Guest blogger: Janet Tuite, member of Money and Mental Health’s Research Community and participant in the Shopper Stopper trial
The Shopper Stopper and me
I have Borderline Personality Disorder (BPD). I and all those around me have lived with my illness and unpredictable bouts of intense anger, insecurities and impulsiveness for the last 50 years and more. Throughout this time I have been receiving sick pay, weekly pay, a salary and DLA at various times. I have sold flats, received small inheritances, had loans, lent out thousands of pounds, but somehow I am always skint.
My Money and Mental Health
I am always skint because, like many of us who have mental health problems I don’t sleep very well. I cannot just lie in bed ruminating and mithering myself silly, so I shop. In today’s world of the internet, debit and credit cards, ‘one-click’ shopping and stores sending emails out to me early in the morning when I am most vulnerable, I spend. Sometimes just a few quid, sometimes a lot more. This would be a marvellous way to while away the early hours if I had the money to spend, which I haven’t. Now I have plenty of debt, but no money.
I saw that Money and Mental Health were asking for people with mental health problems to help them with their research into, as the name of the charity suggests, the relationship between money and mental health. I joined and was asked to be one of those who tried out their experimental Shopper Stopper tool.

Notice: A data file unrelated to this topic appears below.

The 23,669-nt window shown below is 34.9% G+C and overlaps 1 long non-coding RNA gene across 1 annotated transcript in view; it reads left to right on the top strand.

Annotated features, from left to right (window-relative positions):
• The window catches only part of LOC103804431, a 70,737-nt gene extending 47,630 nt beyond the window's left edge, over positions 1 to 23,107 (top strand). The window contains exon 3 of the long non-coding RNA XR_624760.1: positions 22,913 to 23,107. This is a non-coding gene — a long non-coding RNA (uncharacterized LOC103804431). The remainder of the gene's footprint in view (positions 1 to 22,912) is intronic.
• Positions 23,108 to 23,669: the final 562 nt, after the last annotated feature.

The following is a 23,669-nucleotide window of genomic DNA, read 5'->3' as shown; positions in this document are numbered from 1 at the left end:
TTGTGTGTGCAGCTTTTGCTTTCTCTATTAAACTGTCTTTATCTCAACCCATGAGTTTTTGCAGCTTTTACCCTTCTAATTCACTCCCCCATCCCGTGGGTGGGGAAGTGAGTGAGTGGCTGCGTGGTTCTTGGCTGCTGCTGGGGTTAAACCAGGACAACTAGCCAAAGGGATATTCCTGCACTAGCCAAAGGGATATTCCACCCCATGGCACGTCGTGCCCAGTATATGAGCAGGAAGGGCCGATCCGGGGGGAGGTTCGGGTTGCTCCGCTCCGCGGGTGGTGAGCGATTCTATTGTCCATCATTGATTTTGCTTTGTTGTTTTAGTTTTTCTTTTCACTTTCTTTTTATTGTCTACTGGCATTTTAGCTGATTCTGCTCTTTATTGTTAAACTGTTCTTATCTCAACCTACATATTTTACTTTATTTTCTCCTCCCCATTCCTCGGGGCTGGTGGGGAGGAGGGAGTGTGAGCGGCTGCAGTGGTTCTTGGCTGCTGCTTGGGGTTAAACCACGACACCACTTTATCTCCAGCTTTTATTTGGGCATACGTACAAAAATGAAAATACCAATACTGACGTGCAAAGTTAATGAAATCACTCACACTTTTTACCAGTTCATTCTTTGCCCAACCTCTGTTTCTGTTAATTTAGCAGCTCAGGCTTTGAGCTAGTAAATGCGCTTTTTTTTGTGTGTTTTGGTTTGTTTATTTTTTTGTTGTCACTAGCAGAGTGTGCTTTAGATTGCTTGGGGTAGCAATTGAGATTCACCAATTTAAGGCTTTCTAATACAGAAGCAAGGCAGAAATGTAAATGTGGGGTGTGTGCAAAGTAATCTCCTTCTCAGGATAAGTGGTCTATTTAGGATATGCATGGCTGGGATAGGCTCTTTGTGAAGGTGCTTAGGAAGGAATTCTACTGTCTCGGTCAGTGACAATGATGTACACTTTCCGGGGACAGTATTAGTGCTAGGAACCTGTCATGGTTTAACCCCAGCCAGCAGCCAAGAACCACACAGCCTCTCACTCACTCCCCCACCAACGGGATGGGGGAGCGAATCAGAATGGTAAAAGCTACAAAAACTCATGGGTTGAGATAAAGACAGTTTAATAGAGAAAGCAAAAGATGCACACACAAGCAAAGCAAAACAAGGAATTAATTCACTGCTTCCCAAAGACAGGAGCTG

What it entailed was deciding which sites I shopped most on in the early hours and blocking them for that certain period of the day when my impulse spending was at its worse. I did this and when I tried to buy something I found I couldn’t, the tool reminded me exactly why this was not a good idea and, as instructed by myself, I was blocked from buying. I must admit that for the first few nights I was very tempted to uninstall it and unblock them because instead of feeling that hit of pleasure at that second of buying, I got a feeling of despair at not buying. Not the same at all. Nevertheless I stuck with it.
It was only perhaps a week later that I realised that, on reflection, the items I would have bought without the Shopper Stopper, were items I really didn’t need, nor would they have made me any happier. I didn’t get up in the morning any more regretting the purchase of yet another gadget or ‘life enhancing’ object, and feeling guilty at spending money I didn’t have. I felt in control of something at last. These feelings of joy at not spending and not giving in to my ‘weaknesses’ felt a heap better than the extremely fleeting hit of power I felt at buying.
A look to the future
Even before the trial came to an end, I was no longer using the Shopper Stopper as I didn’t have to. The realisations and insight I gained from using this tool have enabled me to feel confident enough to act responsibly; asking myself before I click on ‘complete checkout’ whether I need that purchase and whether I can afford it. If the answer is NO then I empty my shopping basket and exit the site. It is, and always has been, very rare for me ever to feel good about myself but every time I turn my nose up at spending, I really do experience my version of self-like, instead of self-hate.
The Shopper Stopper tool has enhanced my life immensely. I still have periods, some longer than others, of lack of dosh and, indeed, the odd silly buy – but they are the exception now and not the rule.